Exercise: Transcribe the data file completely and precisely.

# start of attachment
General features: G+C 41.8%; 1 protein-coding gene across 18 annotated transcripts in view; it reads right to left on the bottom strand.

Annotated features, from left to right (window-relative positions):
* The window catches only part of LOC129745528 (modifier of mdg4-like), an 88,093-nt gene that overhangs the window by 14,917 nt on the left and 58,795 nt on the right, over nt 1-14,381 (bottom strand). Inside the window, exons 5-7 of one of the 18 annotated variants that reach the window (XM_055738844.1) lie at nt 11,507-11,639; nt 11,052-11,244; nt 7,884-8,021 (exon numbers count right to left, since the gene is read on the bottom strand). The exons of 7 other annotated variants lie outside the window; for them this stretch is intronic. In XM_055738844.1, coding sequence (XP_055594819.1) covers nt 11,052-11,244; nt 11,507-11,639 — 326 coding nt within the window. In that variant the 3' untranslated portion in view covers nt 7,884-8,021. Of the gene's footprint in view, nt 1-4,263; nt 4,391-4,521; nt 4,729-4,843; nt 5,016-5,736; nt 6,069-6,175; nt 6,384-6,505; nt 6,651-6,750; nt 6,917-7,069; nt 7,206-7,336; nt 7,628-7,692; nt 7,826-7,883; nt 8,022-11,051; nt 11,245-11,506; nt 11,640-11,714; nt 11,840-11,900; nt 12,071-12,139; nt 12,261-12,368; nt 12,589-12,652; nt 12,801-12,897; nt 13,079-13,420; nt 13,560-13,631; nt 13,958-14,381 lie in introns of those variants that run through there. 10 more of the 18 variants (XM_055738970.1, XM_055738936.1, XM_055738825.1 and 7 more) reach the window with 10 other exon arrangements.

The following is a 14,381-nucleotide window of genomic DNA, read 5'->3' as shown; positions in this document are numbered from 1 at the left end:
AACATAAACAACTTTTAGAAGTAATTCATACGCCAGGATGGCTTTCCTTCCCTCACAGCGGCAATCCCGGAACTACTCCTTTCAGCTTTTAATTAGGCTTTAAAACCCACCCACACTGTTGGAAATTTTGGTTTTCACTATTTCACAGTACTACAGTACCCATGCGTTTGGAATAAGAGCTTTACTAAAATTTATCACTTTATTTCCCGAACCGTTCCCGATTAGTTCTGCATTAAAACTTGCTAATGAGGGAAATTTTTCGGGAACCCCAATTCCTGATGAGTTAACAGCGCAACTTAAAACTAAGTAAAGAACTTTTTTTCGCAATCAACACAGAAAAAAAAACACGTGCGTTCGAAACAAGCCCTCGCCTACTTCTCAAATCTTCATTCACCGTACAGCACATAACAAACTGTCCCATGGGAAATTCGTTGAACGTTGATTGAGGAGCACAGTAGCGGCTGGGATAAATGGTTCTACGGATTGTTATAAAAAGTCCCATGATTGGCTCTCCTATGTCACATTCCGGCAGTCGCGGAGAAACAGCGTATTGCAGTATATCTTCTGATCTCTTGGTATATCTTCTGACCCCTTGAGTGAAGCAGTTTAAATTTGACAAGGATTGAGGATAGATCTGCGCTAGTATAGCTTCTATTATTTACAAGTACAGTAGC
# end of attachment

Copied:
General features: G+C 41.8%; 1 protein-coding gene across 18 annotated transcripts in view; it reads right to left on the bottom strand.

Annotated features, from left to right (window-relative positions):
* The window catches only part of LOC129745528 (modifier of mdg4-like), an 88,093-nt gene that overhangs the window by 14,917 nt on the left and 58,795 nt on the right, over nt 1-14,381 (bottom strand). Inside the window, exons 5-7 of one of the 18 annotated variants that reach the window (XM_055738844.1) lie at nt 11,507-11,639; nt 11,052-11,244; nt 7,884-8,021 (exon numbers count right to left, since the gene is read on the bottom strand). The exons of 7 other annotated variants lie outside the window; for them this stretch is intronic. In XM_055738844.1, coding sequence (XP_055594819.1) covers nt 11,052-11,244; nt 11,507-11,639 — 326 coding nt within the window. In that variant the 3' untranslated portion in view covers nt 7,884-8,021. Of the gene's footprint in view, nt 1-4,263; nt 4,391-4,521; nt 4,729-4,843; nt 5,016-5,736; nt 6,069-6,175; nt 6,384-6,505; nt 6,651-6,750; nt 6,917-7,069; nt 7,206-7,336; nt 7,628-7,692; nt 7,826-7,883; nt 8,022-11,051; nt 11,245-11,506; nt 11,640-11,714; nt 11,840-11,900; nt 12,071-12,139; nt 12,261-12,368; nt 12,589-12,652; nt 12,801-12,897; nt 13,079-13,420; nt 13,560-13,631; nt 13,958-14,381 lie in introns of those variants that run through there. 10 more of the 18 variants (XM_055738970.1, XM_055738936.1, XM_055738825.1 and 7 more) reach the window with 10 other exon arrangements.

The following is a 14,381-nucleotide window of genomic DNA, read 5'->3' as shown; positions in this document are numbered from 1 at the left end:
AACATAAACAACTTTTAGAAGTAATTCATACGCCAGGATGGCTTTCCTTCCCTCACAGCGGCAATCCCGGAACTACTCCTTTCAGCTTTTAATTAGGCTTTAAAACCCACCCACACTGTTGGAAATTTTGGTTTTCACTATTTCACAGTACTACAGTACCCATGCGTTTGGAATAAGAGCTTTACTAAAATTTATCACTTTATTTCCCGAACCGTTCCCGATTAGTTCTGCATTAAAACTTGCTAATGAGGGAAATTTTTCGGGAACCCCAATTCCTGATGAGTTAACAGCGCAACTTAAAACTAAGTAAAGAACTTTTTTTCGCAATCAACACAGAAAAAAAAACACGTGCGTTCGAAACAAGCCCTCGCCTACTTCTCAAATCTTCATTCACCGTACAGCACATAACAAACTGTCCCATGGGAAATTCGTTGAACGTTGATTGAGGAGCACAGTAGCGGCTGGGATAAATGGTTCTACGGATTGTTATAAAAAGTCCCATGATTGGCTCTCCTATGTCACATTCCGGCAGTCGCGGAGAAACAGCGTATTGCAGTATATCTTCTGATCTCTTGGTATATCTTCTGACCCCTTGAGTGAAGCAGTTTAAATTTGACAAGGATTGAGGATAGATCTGCGCTAGTATAGCTTCTATTATTTACAAGTACAGTAGC